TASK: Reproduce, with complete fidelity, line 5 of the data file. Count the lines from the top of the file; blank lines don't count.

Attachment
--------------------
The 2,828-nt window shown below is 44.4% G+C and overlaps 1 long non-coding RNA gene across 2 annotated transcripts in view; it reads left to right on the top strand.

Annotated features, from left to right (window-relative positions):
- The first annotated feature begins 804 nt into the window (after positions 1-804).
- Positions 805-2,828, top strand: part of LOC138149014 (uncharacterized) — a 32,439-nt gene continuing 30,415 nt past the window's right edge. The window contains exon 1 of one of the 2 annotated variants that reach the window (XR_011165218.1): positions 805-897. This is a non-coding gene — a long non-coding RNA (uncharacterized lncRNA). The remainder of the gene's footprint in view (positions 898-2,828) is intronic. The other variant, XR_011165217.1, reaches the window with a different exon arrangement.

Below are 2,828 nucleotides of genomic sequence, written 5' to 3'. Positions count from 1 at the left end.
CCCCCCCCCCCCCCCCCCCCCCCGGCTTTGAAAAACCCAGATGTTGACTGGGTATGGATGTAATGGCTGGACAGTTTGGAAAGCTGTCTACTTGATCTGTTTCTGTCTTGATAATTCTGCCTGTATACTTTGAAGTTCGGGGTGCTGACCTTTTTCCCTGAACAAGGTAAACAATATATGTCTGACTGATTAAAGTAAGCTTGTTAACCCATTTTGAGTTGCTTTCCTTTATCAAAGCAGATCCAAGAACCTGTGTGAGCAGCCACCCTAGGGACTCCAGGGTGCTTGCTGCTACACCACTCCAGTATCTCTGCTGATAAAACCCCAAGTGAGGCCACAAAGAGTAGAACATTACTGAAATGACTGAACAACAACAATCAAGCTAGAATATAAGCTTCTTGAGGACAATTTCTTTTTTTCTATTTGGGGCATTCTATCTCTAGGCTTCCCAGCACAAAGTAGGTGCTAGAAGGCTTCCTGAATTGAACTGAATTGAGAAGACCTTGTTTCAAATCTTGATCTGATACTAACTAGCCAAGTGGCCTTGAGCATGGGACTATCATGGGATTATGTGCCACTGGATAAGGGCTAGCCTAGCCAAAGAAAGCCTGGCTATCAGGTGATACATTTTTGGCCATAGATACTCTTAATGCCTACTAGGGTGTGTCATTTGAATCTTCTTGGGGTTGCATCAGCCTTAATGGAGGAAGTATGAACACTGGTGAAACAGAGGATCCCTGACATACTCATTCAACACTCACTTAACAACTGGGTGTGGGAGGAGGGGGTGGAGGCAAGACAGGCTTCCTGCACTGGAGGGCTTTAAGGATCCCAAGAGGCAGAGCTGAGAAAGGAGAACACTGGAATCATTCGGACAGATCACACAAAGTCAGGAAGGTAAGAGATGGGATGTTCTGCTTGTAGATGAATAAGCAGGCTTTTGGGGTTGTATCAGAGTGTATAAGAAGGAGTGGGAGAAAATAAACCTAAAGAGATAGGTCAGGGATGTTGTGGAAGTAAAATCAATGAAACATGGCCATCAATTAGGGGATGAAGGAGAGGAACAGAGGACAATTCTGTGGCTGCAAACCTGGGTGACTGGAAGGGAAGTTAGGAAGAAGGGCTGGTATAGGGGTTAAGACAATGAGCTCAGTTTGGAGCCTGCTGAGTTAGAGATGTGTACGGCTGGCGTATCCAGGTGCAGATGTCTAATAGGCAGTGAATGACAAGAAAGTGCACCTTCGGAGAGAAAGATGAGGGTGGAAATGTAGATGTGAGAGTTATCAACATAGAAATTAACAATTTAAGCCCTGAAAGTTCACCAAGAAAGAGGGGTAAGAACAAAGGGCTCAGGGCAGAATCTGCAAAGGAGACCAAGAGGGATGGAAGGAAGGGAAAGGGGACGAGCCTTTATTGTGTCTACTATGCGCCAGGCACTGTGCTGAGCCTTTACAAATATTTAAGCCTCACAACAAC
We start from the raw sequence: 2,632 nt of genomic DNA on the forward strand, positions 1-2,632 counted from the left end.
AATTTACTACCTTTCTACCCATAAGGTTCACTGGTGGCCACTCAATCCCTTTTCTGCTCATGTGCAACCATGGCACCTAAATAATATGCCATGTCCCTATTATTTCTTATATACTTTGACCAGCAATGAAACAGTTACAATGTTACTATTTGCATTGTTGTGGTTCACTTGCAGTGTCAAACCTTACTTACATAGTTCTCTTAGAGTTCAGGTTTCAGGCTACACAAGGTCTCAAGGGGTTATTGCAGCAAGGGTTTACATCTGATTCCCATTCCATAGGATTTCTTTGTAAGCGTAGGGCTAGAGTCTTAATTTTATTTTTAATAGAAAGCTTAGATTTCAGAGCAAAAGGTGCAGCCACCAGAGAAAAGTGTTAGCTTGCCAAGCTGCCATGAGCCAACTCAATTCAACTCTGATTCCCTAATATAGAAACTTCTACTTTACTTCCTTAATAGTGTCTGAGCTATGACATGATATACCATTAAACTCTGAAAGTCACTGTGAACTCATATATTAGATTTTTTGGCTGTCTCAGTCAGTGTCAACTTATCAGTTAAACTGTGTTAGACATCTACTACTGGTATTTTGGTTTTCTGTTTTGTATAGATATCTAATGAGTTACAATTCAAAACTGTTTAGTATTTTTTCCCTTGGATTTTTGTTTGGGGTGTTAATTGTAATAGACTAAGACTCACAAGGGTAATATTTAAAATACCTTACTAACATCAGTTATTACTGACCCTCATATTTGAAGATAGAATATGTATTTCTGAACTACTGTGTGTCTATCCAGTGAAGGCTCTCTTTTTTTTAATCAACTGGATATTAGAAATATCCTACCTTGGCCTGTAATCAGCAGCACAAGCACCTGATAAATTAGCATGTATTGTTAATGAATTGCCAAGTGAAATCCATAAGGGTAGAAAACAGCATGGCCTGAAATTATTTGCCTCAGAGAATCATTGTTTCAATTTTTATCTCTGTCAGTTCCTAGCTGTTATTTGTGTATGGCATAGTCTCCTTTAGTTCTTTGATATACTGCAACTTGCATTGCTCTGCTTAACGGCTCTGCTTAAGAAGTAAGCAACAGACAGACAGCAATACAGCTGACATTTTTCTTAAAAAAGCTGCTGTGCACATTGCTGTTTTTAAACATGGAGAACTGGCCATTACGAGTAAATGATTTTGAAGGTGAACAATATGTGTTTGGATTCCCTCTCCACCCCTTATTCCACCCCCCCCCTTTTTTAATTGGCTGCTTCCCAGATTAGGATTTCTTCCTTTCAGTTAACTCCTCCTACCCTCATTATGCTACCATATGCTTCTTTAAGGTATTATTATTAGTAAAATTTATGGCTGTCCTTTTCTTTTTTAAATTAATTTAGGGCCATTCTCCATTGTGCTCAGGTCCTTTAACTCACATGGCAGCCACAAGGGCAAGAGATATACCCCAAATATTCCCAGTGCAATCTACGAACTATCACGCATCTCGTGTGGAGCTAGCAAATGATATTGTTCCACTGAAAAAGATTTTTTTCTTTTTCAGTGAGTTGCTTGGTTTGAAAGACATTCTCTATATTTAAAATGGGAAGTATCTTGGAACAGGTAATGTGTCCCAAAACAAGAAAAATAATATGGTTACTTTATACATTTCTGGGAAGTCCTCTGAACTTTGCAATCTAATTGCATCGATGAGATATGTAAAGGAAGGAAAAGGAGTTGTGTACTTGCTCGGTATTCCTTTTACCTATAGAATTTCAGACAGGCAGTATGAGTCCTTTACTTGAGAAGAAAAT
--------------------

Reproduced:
Below are 2,828 nucleotides of genomic sequence, written 5' to 3'. Positions count from 1 at the left end.